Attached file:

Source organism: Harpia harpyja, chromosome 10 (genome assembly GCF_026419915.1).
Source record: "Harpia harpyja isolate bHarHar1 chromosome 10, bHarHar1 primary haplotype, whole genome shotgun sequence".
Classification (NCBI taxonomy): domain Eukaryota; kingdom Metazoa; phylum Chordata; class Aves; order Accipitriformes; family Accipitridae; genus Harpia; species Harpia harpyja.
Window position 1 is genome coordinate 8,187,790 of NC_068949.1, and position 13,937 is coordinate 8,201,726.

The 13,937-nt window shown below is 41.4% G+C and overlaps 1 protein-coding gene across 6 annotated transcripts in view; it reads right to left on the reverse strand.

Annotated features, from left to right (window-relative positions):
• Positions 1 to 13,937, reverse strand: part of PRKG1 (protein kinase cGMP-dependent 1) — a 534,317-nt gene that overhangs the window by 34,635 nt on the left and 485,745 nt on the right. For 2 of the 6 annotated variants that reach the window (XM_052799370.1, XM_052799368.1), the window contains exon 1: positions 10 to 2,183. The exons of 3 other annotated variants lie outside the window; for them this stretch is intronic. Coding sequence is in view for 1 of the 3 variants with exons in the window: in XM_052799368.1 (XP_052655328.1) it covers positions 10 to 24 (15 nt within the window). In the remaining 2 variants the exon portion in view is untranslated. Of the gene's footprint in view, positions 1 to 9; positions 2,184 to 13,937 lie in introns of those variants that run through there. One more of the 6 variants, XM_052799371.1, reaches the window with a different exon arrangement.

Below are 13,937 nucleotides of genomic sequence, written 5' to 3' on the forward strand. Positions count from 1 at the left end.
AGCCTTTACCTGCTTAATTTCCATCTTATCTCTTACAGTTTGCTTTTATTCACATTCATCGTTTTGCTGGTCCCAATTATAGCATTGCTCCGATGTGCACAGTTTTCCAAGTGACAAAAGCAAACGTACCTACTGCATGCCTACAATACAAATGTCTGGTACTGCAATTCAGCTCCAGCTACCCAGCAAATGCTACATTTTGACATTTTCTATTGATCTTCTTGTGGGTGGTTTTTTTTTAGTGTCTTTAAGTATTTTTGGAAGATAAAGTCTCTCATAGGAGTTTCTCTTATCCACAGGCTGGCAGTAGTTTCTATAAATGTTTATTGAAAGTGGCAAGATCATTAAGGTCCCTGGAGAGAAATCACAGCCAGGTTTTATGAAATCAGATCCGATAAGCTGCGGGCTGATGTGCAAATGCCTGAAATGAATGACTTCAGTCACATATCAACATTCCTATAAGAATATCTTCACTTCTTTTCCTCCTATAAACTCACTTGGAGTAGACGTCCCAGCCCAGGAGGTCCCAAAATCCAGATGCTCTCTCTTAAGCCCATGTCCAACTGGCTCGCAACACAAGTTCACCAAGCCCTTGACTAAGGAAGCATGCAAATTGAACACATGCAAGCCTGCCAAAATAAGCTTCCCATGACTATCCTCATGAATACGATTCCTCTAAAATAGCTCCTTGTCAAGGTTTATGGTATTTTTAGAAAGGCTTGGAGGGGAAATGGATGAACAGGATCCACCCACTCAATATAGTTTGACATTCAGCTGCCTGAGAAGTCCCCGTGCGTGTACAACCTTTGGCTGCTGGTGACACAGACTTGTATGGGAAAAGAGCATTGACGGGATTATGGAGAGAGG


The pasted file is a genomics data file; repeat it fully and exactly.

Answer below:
Source organism: Harpia harpyja, chromosome 10 (genome assembly GCF_026419915.1).
Source record: "Harpia harpyja isolate bHarHar1 chromosome 10, bHarHar1 primary haplotype, whole genome shotgun sequence".
Classification (NCBI taxonomy): domain Eukaryota; kingdom Metazoa; phylum Chordata; class Aves; order Accipitriformes; family Accipitridae; genus Harpia; species Harpia harpyja.
Window position 1 is genome coordinate 8,187,790 of NC_068949.1, and position 13,937 is coordinate 8,201,726.

The 13,937-nt window shown below is 41.4% G+C and overlaps 1 protein-coding gene across 6 annotated transcripts in view; it reads right to left on the reverse strand.

Annotated features, from left to right (window-relative positions):
• Positions 1 to 13,937, reverse strand: part of PRKG1 (protein kinase cGMP-dependent 1) — a 534,317-nt gene that overhangs the window by 34,635 nt on the left and 485,745 nt on the right. For 2 of the 6 annotated variants that reach the window (XM_052799370.1, XM_052799368.1), the window contains exon 1: positions 10 to 2,183. The exons of 3 other annotated variants lie outside the window; for them this stretch is intronic. Coding sequence is in view for 1 of the 3 variants with exons in the window: in XM_052799368.1 (XP_052655328.1) it covers positions 10 to 24 (15 nt within the window). In the remaining 2 variants the exon portion in view is untranslated. Of the gene's footprint in view, positions 1 to 9; positions 2,184 to 13,937 lie in introns of those variants that run through there. One more of the 6 variants, XM_052799371.1, reaches the window with a different exon arrangement.

Below are 13,937 nucleotides of genomic sequence, written 5' to 3' on the forward strand. Positions count from 1 at the left end.
AGCCTTTACCTGCTTAATTTCCATCTTATCTCTTACAGTTTGCTTTTATTCACATTCATCGTTTTGCTGGTCCCAATTATAGCATTGCTCCGATGTGCACAGTTTTCCAAGTGACAAAAGCAAACGTACCTACTGCATGCCTACAATACAAATGTCTGGTACTGCAATTCAGCTCCAGCTACCCAGCAAATGCTACATTTTGACATTTTCTATTGATCTTCTTGTGGGTGGTTTTTTTTTAGTGTCTTTAAGTATTTTTGGAAGATAAAGTCTCTCATAGGAGTTTCTCTTATCCACAGGCTGGCAGTAGTTTCTATAAATGTTTATTGAAAGTGGCAAGATCATTAAGGTCCCTGGAGAGAAATCACAGCCAGGTTTTATGAAATCAGATCCGATAAGCTGCGGGCTGATGTGCAAATGCCTGAAATGAATGACTTCAGTCACATATCAACATTCCTATAAGAATATCTTCACTTCTTTTCCTCCTATAAACTCACTTGGAGTAGACGTCCCAGCCCAGGAGGTCCCAAAATCCAGATGCTCTCTCTTAAGCCCATGTCCAACTGGCTCGCAACACAAGTTCACCAAGCCCTTGACTAAGGAAGCATGCAAATTGAACACATGCAAGCCTGCCAAAATAAGCTTCCCATGACTATCCTCATGAATACGATTCCTCTAAAATAGCTCCTTGTCAAGGTTTATGGTATTTTTAGAAAGGCTTGGAGGGGAAATGGATGAACAGGATCCACCCACTCAATATAGTTTGACATTCAGCTGCCTGAGAAGTCCCCGTGCGTGTACAACCTTTGGCTGCTGGTGACACAGACTTGTATGGGAAAAGAGCATTGACGGGATTATGGAGAGAGG